15 Sep Wall Street Journal: Conductive Ventures Raises $150 Million Second Fund
Wall Street Journal
Panasonic-backed fund invests in hardware and enterprise software
By Tomio Geron
September 14, 2020
Conductive Ventures, whose sole limited partner is Japanese electronics company Panasonic Corp., has raised $150 million for its second venture fund focused on enterprise software and hardware startups.
Palo Alto, Calif.-based Conductive invests in companies at the Series A through Series C rounds. The firm expects to back a slightly larger number of startups with its new fund than the 17 in its first $100 million fund.
Conductive’s investments have included Desktop Metal Inc., which recently announced plans to go public via a special-purpose acquisition company, as well as Ambiq Micro Inc., Blueshift Labs Inc., CSC Generation, Sprinklr Inc. and Survata Inc.
“We look for early efficient growth in startups” with at least a little revenue and that haven’t raised too much capital, said Carey Lai, co-founder and managing director at Conductive, who formerly was a vice president at venture firm IVP and an investment director at Intel Capital, the venture arm of Intel Corp. “And [we like] companies that would be growing 200% to 300% after we invest.” —per year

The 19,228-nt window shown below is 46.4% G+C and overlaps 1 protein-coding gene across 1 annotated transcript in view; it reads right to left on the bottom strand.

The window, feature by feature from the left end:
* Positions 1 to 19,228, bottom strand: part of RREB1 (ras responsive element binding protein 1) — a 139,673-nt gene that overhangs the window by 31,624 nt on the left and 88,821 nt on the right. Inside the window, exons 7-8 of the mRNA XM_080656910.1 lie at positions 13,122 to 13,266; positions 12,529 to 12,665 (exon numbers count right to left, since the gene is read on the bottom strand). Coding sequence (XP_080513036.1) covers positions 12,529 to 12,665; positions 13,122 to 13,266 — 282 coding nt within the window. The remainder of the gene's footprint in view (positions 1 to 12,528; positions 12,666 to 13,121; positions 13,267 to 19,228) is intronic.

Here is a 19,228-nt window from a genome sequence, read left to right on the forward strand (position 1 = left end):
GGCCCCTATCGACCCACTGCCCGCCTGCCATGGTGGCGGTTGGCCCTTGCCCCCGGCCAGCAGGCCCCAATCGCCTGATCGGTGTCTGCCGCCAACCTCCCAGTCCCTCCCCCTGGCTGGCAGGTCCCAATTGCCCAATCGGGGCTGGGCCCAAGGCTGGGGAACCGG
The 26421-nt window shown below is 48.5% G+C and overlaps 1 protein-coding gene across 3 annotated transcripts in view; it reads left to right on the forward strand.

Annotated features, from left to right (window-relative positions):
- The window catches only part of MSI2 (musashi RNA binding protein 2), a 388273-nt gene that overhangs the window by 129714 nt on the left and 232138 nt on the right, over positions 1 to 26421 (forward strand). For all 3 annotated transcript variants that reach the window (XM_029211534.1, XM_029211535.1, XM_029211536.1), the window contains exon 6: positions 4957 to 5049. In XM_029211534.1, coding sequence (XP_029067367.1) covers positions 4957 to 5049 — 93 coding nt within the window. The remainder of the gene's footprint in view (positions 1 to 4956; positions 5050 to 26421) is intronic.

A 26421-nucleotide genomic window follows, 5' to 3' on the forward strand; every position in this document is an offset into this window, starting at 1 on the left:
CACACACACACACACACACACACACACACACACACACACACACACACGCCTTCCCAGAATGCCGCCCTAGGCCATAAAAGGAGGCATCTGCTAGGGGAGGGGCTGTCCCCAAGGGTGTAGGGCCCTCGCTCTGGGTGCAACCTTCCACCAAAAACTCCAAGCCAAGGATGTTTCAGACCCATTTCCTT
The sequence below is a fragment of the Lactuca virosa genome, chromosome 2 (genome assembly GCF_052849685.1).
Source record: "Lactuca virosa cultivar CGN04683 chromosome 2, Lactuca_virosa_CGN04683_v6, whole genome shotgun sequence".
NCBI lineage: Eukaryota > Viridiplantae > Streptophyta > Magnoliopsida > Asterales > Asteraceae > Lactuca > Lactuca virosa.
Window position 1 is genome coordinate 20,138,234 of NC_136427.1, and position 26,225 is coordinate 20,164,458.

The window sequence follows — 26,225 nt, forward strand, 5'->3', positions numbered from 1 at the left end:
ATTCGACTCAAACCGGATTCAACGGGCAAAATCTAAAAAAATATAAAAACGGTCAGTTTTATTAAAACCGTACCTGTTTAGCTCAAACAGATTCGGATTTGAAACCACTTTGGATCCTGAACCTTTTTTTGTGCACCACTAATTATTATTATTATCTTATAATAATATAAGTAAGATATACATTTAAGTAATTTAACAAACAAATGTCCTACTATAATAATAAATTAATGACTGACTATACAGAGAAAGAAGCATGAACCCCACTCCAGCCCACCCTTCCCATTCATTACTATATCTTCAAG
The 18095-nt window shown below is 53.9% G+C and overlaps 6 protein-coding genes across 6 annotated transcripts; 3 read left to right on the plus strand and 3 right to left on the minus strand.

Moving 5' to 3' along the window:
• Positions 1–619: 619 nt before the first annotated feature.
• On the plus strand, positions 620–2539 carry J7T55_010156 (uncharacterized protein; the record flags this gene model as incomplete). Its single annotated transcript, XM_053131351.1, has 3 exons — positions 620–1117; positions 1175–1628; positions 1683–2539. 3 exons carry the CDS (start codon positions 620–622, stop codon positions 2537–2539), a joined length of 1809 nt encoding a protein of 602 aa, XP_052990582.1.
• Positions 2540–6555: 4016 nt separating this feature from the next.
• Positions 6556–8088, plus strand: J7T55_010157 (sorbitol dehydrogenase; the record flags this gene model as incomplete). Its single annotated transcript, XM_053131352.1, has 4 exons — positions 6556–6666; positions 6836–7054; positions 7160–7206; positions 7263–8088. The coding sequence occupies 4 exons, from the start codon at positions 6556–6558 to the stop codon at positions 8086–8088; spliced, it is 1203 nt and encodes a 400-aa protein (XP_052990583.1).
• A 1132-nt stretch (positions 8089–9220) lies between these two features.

Panasonic can help Conductive’s portfolio companies by becoming a customer or by connecting them with business contacts, such as suppliers or manufacturers, Mr. Lai said. But Conductive isn’t a corporate venture fund and it makes investment decisions independent of Panasonic, he added.
Conductive focuses on enterprise software and hardware, areas seeing increased interest amid the coronavirus pandemic, and is also interested in areas such as financial technology and health-care technology. The firm isn’t specifically looking for certain investments as a result of the pandemic, but it does look for trends that were advancing before the pandemic and that have been accelerated by it, said Paul Yeh, co-founder and managing director at Conductive and formerly of Kleiner Perkins.
The firm recently closed its first investment completely virtually without meeting the company in person, Mr. Yeh added.
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